FTSE 100 preview: Muted start ahead as Brexit stays in focus

on Mar 21, 2017

The UK benchmark index looks set to open little changed this morning, following mixed leads from the US and Asia, and after Prime Minister Theresa May confirmed yesterday that she would trigger Article 50 on March 29, kicking off the process of leaving the European Union. Tesco (LON:TSCO) will be in focus on the corporate front amid reports that the company is still paying staff at OneStop less and charging customers more for products than in its Tesco Express outlets.

IG’s opening calls suggest that the Footsie will start the day one point higher at 7,431. Brexit is set to remain in focus today with investors digesting news that Prime Minister Theresa May will trigger Article 50 next week, with the move putting pressure on the pound yesterday.
Stocks on the other side of the Atlantic closed mixed last night, following comments from Federal Reserve officials after the US central bank raised rates last week. CNBC reported that Chicago Fed President Charles Evans had said that the Fed would wait until June to decide on the next rate hike.

“Investors want to know what the Fed has to say about the next rate hike,” Adam Sarhan, CEO of 50 Park Investments, told the newswire. “That’s going to be the headline this week.” Asian shares have also been mixed this morning.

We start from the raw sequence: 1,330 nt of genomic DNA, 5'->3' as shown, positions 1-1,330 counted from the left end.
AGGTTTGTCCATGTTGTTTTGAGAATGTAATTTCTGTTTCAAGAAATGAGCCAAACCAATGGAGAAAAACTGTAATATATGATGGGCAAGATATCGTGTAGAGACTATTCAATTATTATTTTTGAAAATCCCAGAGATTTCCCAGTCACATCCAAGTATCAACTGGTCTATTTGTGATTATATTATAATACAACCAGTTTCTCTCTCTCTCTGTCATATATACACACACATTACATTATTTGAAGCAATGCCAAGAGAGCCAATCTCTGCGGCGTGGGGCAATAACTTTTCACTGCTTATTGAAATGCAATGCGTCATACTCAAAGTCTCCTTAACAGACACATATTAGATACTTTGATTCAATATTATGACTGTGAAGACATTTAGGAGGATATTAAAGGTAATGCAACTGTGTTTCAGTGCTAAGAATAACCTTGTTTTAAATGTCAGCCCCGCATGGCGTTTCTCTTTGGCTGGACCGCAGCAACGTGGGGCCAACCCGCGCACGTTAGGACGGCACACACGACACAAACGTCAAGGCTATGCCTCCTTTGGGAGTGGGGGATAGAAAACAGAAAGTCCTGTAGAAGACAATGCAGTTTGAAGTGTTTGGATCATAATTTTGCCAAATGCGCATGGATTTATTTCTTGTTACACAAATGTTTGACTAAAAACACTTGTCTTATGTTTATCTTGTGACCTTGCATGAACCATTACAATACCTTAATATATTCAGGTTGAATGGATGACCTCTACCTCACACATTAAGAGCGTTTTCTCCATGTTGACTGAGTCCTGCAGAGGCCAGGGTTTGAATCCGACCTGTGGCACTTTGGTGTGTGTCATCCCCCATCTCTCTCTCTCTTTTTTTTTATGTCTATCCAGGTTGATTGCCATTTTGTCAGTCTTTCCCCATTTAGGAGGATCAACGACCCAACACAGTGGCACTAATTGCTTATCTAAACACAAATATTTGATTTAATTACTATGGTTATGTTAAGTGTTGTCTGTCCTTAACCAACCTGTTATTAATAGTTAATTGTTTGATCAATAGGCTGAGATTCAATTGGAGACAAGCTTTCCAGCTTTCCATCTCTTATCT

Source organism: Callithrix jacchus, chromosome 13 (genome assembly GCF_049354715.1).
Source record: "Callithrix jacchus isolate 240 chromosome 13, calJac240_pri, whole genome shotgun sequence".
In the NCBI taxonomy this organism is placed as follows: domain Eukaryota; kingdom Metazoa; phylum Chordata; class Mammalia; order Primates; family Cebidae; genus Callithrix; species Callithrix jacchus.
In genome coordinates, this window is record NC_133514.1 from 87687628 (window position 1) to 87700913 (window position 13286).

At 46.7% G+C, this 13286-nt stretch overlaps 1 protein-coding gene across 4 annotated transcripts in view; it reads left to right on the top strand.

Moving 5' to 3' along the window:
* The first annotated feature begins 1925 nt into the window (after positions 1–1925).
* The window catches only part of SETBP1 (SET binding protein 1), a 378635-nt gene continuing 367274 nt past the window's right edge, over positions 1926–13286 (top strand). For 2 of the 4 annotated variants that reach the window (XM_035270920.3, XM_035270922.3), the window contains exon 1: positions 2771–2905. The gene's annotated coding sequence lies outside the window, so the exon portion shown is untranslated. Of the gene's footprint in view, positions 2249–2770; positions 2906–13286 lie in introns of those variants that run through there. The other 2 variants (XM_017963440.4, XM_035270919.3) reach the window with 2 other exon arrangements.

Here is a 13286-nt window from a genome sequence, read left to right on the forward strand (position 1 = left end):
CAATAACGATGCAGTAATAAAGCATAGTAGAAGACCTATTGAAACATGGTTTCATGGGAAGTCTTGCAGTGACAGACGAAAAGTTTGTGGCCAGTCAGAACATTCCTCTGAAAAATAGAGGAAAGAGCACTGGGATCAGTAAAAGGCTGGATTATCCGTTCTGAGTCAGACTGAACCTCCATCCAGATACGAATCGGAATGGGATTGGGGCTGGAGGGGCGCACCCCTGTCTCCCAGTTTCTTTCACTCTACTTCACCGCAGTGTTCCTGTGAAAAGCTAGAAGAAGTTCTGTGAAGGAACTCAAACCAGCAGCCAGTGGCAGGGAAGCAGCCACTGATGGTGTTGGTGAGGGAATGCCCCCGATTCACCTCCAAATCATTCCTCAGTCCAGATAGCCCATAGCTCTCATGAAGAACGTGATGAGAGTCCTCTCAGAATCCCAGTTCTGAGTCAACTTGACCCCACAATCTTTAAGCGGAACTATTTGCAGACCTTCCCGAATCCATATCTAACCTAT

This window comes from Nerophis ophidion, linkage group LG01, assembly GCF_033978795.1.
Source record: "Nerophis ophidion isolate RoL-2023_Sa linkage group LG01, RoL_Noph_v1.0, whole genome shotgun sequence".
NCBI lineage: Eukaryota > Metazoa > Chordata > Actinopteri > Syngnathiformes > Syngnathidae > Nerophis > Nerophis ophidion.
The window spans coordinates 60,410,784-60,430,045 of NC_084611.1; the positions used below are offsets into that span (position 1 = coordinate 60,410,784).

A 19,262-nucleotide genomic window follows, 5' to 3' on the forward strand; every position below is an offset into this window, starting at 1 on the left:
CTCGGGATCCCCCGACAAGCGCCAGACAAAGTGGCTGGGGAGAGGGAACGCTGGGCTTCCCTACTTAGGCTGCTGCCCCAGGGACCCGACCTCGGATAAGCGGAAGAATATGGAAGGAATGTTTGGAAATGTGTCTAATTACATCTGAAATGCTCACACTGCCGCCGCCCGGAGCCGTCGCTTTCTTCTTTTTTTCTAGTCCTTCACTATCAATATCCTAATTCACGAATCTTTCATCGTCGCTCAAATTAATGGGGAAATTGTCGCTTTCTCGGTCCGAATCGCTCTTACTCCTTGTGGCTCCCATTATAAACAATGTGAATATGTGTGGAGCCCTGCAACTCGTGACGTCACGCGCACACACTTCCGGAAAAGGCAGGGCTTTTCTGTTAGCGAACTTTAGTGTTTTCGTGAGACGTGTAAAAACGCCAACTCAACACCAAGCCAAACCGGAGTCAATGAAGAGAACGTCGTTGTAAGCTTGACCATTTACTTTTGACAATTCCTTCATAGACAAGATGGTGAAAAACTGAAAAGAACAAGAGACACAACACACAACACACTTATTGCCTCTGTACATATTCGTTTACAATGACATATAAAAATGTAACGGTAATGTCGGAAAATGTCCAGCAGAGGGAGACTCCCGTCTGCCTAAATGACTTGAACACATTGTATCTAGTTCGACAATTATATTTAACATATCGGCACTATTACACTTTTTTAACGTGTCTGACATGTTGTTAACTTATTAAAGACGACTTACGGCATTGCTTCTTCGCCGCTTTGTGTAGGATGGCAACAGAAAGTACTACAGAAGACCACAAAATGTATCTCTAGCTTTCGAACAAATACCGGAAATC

At home, the Footsie closed little changed yesterday, adding 4.85 points to end the session 0.07 percent higher at 7,429.81, following the confirmation that ‘divorce’ proceedings with the EU will be triggered next week.

Today’s macroeconomic releases include the UK consumer price index (CPI) for February, due out at 09:30 GMT. IG reports that the nation’s CPI is expected to have climbed to 2.1 percent year-on-year from 1.8 percent, and to 0.3 percent month-on-month from a fall of 0.5 percent.
There are no blue-chips scheduled to update investors on their performance this morning. In other news, The Times reports that nearly 15 years after Tesco bought OneStop, the blue-chip grocer is still paying staff at the convenience chain less and charging customers more for products than in its Tesco Express outlets, with the revelation coming after the group recently unveiled a merger with Booker Group.

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